While many energy forecasters expect oil demand will peak within the next decade, Arjun Murti thinks they’re off the mark.
In fact, it could be a long way off, because while the world decarbonizes, it must also solve the needs of billions of people who don’t have access to energy, says the former Goldman Sachs analyst and now a partner with energy consultancy Veriten.
“This energy transition itself needs to transition from one that is sort of obsessively focused on a singular goal of (getting) to net zero by 2050,” Murti said before speaking to the Global Business Forum on Thursday.
“There’s no evidence that oil demand is going to peak any time soon and I don’t know how anyone is able to model some year — whether it’s 2030 or 2040 or even 2050 — that we are definitively going to peak. I think we don’t know.”
Murti told the crowd in Banff that much of the energy transition conversation “has gone way off the rails.”
His remarks come as a debate is unfolding about the pace of the shift to low-carbon forms of energy, and when global demand for fossil fuels will top out.
The world is currently consuming a record amount of oil — 102 million barrels per day (bpd) — and it’s increasing, even in the face of concerns surrounding a global economic slowdown.
The International Energy Agency is projecting demand for oil, natural gas and coal will peak sometime this decade. Energy consultancy Wood Mackenzie said last week it expects oil demand to plateau at 108 million barrels per day in 2032 under its base-case scenario.
At the World Petroleum Congress in Calgary on Monday, the CEO of Saudi Aramco — the world’s largest energy company — told the crowd he expects global oil demand will expand to 110 million bpd by 2030.
Murti believes many forecasters and industry critics predicting peak oil demand this decade aren’t considering the need for more energy outside of the West.
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Consumers in the United States, Canada, western Europe, Australia, Japan and New Zealand currently consume about 13 barrels per person a day, while seven billion people living in other countries currently use only three barrels.
The future outlook for oil demand will be powered by other countries and a growing global population.
“The world is going to be driven by these groups of 1.4 billion people in China, India, the rest of Southeast Asia and Africa,” he said.
“It’s going to be what they do and how they develop their economies and how they power it — that is what matters.”
Murti contends the world needs all forms of energy, and wind and solar will have a role.
Some developing forms of energy, such as hydrogen, show promise, although a lot of investment will be required to commercially scale it up and show it can be profitable.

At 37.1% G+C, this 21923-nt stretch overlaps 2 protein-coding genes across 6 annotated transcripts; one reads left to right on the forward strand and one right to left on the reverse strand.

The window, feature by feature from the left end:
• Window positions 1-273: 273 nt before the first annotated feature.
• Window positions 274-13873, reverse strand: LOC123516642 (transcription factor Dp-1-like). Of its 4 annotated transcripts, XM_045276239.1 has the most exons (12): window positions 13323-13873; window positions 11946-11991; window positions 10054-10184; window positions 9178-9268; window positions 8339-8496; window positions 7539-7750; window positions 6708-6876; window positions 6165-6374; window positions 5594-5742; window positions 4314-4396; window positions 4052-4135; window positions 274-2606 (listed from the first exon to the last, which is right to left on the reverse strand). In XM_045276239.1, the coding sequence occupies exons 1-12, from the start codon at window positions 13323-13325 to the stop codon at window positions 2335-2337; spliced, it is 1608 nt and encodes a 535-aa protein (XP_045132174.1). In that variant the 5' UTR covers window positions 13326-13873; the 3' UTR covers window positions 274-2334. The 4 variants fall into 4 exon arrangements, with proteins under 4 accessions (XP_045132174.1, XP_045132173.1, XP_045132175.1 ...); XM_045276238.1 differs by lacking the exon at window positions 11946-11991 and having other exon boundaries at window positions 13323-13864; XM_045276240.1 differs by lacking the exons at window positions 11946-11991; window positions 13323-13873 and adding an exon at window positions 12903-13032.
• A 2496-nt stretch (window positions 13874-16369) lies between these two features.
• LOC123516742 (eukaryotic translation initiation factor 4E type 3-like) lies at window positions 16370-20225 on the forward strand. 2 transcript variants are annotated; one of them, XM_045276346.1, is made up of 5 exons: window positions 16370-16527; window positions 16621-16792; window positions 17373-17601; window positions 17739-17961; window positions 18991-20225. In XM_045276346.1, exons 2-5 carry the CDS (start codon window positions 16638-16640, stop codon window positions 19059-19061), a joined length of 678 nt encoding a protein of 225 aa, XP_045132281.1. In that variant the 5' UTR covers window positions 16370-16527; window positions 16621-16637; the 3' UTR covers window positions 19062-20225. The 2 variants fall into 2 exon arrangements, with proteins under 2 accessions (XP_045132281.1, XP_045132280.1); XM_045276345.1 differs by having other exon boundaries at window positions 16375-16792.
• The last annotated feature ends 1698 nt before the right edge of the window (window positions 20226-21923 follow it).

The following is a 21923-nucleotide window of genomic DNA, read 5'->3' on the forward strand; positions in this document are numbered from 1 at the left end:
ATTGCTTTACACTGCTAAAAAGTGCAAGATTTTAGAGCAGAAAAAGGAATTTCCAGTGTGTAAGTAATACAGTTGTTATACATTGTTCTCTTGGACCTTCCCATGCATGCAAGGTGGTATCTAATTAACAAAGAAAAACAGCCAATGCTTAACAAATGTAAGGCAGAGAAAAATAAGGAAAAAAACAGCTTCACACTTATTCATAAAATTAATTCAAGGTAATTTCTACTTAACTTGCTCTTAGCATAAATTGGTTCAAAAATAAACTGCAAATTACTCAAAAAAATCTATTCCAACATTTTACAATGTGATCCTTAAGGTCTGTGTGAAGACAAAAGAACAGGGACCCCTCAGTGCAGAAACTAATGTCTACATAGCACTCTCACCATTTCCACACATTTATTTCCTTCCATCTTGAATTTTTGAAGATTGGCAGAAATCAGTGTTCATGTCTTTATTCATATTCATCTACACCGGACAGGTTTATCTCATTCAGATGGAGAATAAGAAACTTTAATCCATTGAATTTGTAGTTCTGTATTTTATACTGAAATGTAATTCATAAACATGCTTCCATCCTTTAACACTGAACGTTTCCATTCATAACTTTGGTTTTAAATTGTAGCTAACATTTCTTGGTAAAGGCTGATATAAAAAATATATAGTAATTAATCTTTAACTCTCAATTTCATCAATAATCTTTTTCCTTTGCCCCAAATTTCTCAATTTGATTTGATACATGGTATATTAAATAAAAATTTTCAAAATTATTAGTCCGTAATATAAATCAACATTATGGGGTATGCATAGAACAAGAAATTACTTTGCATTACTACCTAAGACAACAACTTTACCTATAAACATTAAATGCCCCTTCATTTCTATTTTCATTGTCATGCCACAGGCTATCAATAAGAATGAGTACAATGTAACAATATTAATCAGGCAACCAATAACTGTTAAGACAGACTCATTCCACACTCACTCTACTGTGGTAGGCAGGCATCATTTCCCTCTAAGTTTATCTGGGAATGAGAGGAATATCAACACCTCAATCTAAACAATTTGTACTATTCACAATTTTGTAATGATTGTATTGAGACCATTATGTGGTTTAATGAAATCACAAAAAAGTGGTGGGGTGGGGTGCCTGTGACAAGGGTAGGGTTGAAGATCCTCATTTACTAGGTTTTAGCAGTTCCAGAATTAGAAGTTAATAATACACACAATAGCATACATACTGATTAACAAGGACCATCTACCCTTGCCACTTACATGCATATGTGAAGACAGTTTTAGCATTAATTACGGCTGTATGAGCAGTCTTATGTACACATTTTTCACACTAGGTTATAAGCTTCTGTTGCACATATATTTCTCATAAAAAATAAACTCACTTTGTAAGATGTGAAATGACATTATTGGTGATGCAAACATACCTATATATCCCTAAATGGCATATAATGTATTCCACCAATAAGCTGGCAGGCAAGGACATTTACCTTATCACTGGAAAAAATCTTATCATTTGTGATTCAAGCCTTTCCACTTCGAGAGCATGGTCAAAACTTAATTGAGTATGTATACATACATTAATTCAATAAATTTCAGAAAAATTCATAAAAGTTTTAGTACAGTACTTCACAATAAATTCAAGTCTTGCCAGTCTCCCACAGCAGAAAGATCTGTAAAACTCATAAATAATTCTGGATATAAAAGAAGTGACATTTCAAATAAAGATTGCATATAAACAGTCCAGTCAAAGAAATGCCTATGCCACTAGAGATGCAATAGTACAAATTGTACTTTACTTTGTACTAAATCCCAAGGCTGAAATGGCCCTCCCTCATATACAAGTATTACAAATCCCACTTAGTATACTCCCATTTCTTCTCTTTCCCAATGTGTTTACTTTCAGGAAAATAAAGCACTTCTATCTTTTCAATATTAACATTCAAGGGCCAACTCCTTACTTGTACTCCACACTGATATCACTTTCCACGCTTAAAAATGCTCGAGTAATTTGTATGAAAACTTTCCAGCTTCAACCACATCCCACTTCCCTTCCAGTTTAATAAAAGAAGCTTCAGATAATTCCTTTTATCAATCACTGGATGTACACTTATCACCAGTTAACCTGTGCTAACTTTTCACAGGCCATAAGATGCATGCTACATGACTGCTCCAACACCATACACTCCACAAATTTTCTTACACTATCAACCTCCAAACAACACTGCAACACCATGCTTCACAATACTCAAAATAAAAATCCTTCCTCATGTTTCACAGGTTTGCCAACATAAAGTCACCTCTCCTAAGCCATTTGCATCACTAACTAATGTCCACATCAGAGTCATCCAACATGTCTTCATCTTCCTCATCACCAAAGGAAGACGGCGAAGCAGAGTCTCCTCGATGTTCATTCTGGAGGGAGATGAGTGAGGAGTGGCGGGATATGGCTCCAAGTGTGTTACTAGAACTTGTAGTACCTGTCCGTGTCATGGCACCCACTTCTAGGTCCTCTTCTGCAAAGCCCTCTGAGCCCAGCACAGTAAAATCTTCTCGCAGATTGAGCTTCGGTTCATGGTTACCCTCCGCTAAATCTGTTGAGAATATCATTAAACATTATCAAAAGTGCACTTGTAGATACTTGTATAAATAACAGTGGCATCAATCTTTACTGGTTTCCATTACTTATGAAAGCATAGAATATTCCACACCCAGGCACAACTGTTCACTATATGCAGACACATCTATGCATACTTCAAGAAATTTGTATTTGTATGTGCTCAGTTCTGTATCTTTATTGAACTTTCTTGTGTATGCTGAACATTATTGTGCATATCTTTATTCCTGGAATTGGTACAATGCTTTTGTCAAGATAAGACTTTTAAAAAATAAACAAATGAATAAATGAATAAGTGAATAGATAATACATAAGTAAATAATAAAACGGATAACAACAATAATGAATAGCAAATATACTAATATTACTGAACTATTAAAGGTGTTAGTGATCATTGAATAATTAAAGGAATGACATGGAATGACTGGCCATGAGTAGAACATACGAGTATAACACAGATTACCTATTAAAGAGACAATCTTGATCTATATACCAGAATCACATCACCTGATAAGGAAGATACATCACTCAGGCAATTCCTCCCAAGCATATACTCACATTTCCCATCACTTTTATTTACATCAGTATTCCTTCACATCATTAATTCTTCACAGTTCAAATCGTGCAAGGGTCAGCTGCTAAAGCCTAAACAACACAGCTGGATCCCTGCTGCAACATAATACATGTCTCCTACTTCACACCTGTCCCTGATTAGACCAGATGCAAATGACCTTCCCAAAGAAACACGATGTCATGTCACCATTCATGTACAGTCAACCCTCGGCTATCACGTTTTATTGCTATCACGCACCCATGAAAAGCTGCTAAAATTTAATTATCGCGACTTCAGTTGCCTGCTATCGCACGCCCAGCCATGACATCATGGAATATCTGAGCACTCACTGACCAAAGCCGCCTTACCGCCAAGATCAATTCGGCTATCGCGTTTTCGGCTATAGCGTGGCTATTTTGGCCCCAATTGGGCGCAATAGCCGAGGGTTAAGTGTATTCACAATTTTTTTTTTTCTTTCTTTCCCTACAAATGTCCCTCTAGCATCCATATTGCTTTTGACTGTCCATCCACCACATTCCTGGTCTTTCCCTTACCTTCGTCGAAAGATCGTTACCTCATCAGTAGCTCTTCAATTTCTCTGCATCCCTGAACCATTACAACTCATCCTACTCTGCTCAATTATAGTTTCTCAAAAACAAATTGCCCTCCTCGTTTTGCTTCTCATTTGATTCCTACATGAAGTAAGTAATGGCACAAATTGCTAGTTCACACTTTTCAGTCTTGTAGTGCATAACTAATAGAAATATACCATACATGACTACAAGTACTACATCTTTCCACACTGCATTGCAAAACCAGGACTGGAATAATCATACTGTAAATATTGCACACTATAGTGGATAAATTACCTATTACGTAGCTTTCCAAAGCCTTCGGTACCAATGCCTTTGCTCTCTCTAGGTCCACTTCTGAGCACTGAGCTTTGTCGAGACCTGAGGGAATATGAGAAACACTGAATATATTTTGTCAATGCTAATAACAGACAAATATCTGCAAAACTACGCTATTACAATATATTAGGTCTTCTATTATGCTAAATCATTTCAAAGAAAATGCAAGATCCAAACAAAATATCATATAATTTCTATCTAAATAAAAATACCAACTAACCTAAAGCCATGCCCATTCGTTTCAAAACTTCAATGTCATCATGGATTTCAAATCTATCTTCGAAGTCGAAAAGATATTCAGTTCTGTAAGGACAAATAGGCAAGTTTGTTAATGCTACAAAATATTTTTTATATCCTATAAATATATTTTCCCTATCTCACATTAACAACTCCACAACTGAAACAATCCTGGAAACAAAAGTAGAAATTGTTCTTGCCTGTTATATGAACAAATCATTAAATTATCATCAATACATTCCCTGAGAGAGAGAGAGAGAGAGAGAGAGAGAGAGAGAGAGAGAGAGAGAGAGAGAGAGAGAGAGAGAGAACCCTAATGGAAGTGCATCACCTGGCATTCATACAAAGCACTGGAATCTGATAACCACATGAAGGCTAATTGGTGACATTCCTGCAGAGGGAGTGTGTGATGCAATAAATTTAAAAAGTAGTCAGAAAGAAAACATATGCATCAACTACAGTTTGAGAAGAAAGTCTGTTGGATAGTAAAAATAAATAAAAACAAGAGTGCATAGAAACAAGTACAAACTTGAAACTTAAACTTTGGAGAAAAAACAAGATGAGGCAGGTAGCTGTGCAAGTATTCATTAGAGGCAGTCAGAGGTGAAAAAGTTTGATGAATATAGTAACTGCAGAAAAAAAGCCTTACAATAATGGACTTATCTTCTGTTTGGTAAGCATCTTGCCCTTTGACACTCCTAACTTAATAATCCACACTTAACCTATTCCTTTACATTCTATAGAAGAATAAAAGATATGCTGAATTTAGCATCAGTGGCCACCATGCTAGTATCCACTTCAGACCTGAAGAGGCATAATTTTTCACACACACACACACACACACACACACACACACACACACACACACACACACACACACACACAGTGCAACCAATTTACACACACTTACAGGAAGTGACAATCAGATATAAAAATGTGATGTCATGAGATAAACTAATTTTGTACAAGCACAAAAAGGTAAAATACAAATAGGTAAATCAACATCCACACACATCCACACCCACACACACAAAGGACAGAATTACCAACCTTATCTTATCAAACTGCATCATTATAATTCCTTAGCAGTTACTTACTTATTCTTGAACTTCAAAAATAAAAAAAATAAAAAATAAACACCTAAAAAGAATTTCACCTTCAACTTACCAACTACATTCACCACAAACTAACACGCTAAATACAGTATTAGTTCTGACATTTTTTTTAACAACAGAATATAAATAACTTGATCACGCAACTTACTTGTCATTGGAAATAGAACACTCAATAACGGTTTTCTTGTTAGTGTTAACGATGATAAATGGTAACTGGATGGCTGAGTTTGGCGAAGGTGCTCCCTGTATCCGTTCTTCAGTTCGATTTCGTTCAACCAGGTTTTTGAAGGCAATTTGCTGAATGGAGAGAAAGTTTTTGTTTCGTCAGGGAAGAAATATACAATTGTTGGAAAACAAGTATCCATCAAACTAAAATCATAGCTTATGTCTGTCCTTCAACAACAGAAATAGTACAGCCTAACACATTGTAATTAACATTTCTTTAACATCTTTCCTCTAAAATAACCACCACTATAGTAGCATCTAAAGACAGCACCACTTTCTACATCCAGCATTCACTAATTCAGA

As energy consumption keeps rising, the world will need Canadian LNG and crude from the oilsands, particularly as shale supply in the United States shows some signs of slowing, he added.
“The math is overwhelming that (global oil demand) is going to grow for the foreseeable future. And I can’t even pick a date where it might end,” Murti said.
“Oil is not in its sunset phase.”
That message, however, comes as policymakers strive to reduce greenhouse gas emissions to tackle climate change.
In New York on Wednesday, UN Secretary-General Antonio Guterres declared “humanity has opened the gates of hell,” as horrendous heat is increasingly affecting the planet through flooding and wildfires.
Aside from net-zero targets and policy changes, there are also questions about what future demand will look like in the medium and long run, as the use of gasoline and diesel are crimped by the growth of electric vehicles.
“Light duty vehicles are around 25 per cent of all oil demand, and if you see a very aggressive ramp-up of electric vehicles, you can get peak oil demand within this decade,” said Jackie Forrest, executive director of ARC Energy Research Institute.
However, it would be a gradual decline and a lot of oil will still be used, Forrest said.
For companies in the traditional oil and gas business, the question of future demand is being watched as they make investment decisions for the short and longer term.
There are many headwinds to decarbonization, such as consumer behaviour and the capital required to rewire the energy system, but there are also opportunities, said Bob Espey, CEO of Calgary-based Parkland Corp., an international fuel distributor and retailer.
The company has been developing the largest ultra-fast charging network in British Columbia at its retail stations, and customer use is higher than expected, he said.
As for the transition, Espey doesn’t know when oil demand will peak, but it will eventually occur and the decline in use will be “long and slow.”
“Any projection you pick is going to be wrong,” he said on the sidelines of the Global Business Forum.
“We believe that the energy transition will happen, but we believe different regions will decarbonize at different rates. And again, that exact rate is very difficult to predict.”
Chris Varcoe is a Calgary Herald columnist.
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